Attention Deficit Disorder
Attention Deficit Disorder (ADD) has received much attention in recent years as more and more children have been diagnosed with the condition. The symptoms and difficulties associated with Attention Deficit Disorder in children have been publicized and documented extensively as public awareness of the condition has risen. However, not as much has been written or said about the very real problems experienced by adults who suffer from ADD. This is truly unfortunate, because estimates are that between 12 to 20 million adults in the United States are dealing with the effects of ADD and often are unaware of either the nature of the condition or how to approach treating it.
Many adults who suffer from ADD have difficulty even explaining the experience of living with the condition. There are, however, a number of symptoms which are clearly recognizable. These include:
- chronic forgetfulness
- a sense of under-achievement
- a tendency to procrastinate
- taking on multiple projects at one time
- trouble following through on any given project
- intolerance of boredom
- mood swings
- a history of hyperactivity
There are other symptoms, but all have a similar theme: general restlessness and overall difficulty with activities requiring sustained concentration.
One of the main reasons why Attention Deficit Disorder in adults has not received the notoriety it has in children has to do with the fact that the symptoms often are seen as less severe or troublesome for adults. Many adults who suffer from ADD will have developed their own strategies for dealing with the problems it creates for them by the time they reach adulthood. For example, they will learn to always put their car keys in the same place, because they know that they will lose them if they do not. These strategies have the effect of masking the symptoms of ADD from the outside world. While this limits the problems the condition might cause, it makes diagnosis of ADD that much more difficult.
Another factor which has obscured the problem of ADD in adults is the complexity of differentiating it from other psychiatric conditions. Once a correct diagnosis of Attention Deficit Disorder has been made, then comes the question of how best to treat it.
Behavioral modification is the most important and vital element of any treatment process for ADD. People can be taught specific strategies for dealing the with the troubling aspects of the condition and reducing the problems it causes. One of the most important aspects of a behavior modification program is establishment of firm routines in the daily schedule. Without routines, the person with ADD can often flounder haphazardly from task to task, completing nothing.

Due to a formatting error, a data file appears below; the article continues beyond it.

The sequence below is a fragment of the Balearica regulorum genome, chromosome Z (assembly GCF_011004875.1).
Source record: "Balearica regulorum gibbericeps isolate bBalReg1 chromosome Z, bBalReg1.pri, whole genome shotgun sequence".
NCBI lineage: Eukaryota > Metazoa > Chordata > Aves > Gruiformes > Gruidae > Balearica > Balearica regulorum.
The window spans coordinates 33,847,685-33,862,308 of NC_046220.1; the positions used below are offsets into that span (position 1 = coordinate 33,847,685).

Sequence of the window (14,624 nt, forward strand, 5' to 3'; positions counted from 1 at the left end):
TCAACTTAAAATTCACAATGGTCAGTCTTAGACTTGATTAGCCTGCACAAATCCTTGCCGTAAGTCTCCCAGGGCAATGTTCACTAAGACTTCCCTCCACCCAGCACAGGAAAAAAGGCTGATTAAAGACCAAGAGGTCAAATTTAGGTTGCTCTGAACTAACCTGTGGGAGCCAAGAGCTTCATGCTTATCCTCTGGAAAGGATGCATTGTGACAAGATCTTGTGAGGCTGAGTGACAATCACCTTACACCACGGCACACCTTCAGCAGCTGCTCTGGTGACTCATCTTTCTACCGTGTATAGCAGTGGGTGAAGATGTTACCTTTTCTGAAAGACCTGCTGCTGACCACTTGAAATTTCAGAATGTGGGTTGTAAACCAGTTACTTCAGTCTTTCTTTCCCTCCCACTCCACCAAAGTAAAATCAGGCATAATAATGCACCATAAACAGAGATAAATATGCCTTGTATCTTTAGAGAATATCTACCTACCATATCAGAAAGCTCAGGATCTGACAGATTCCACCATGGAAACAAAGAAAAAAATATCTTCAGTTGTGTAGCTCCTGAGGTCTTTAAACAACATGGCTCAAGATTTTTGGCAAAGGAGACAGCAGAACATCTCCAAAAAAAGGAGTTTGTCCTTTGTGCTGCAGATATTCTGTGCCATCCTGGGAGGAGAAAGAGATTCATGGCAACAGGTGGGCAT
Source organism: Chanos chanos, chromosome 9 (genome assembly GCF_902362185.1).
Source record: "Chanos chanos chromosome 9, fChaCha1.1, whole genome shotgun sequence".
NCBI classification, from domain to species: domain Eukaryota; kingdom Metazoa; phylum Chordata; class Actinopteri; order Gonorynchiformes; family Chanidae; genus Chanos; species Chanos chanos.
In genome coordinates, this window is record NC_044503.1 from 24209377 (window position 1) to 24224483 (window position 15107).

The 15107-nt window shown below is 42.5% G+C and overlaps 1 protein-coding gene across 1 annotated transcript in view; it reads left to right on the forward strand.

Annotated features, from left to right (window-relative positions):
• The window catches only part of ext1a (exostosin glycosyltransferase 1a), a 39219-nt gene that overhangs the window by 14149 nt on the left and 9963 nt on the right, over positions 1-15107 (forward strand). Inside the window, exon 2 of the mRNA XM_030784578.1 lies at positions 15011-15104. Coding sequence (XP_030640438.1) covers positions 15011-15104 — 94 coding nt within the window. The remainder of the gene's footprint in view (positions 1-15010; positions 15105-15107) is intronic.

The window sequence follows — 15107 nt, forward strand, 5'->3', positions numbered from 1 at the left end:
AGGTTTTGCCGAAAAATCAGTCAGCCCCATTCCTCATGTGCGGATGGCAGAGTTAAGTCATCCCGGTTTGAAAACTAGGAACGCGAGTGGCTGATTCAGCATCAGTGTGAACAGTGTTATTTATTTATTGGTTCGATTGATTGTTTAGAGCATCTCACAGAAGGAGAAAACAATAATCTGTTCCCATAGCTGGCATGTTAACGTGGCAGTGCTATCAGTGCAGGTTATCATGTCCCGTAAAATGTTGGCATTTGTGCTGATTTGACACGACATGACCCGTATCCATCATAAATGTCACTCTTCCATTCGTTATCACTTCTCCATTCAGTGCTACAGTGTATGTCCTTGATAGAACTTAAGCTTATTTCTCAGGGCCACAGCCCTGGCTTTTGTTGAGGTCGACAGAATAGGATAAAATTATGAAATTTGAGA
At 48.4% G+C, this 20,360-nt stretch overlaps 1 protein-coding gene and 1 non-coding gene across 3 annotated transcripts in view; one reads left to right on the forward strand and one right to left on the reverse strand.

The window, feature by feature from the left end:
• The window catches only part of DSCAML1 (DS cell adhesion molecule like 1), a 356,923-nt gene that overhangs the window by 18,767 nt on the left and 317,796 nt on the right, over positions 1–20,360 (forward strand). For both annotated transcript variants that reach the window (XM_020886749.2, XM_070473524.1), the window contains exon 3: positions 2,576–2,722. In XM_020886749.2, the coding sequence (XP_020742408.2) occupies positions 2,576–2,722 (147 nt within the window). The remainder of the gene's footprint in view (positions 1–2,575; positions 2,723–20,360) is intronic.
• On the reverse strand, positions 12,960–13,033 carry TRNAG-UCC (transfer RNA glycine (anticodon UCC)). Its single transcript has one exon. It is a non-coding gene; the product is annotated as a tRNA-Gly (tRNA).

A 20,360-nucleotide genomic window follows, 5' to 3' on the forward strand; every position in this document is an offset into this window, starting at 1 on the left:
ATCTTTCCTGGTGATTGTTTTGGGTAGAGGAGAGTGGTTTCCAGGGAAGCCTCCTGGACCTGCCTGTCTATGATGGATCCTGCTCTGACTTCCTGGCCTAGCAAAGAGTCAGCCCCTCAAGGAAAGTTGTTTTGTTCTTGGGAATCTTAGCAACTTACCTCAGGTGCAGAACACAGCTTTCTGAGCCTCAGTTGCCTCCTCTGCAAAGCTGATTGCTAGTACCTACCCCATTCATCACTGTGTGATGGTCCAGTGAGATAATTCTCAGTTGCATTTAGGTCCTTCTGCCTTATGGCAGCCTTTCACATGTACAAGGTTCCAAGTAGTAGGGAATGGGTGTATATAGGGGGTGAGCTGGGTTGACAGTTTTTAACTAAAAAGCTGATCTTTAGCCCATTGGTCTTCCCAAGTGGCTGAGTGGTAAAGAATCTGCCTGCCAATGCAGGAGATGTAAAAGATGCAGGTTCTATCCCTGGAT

Attention Deficit Disorder can also be treated with medication, and most experts agree that the most effective treatment regimens will include drug therapy. In most cases a stimulant such as Ritalin is prescribed. This may seem contradictory until it is understood that the cause of ADD is actually under-activity of certain areas of the brain. The stimulant medication allows the brain to become active enough so the person with ADD can focus more easily on one thing at a time. Other medications, including anti-depressants, have been found to be effective in treating ADD as well.
Many people are relieved to discover that the problems that have plagued them, in some cases all of their lives, are the result of a treatable condition and can be addressed. However, Dr. Hammerbeck warns that often after this initial relief comes a period of intense grief over the time lost to the condition. It is typical to wonder what life might have been like had the condition been diagnosed earlier and treatment started sooner. Since Attention Deficit Disorder had only recently been identified as a discrete condition, adults who suffer with it have done so without any understanding of their problem for many years. ADD is not a condition that begins in adulthood. Adults with ADD were children with ADD. Frustration is certainly understandable.
Adults with ADD tend to be drawn to professions that are highly stimulating and offer a constantly changing environment. Therefore, it is not unusual to find a large number of individuals with ADD clustered in the same profession.
If you feel that you are experiencing many of the symptoms of ADD, it is important to know that only a clinical interview with a professional, usually a doctor, provides the best avenue for diagnosis. More information is being gathered every day about this confusing and difficult condition, but help is available now which will allow adults with ADD to overcome the problems it presents. Call the Baptist Health Counseling 24-hour Access Center at (502) 896-7105 or toll-free at 1-800-478-1105.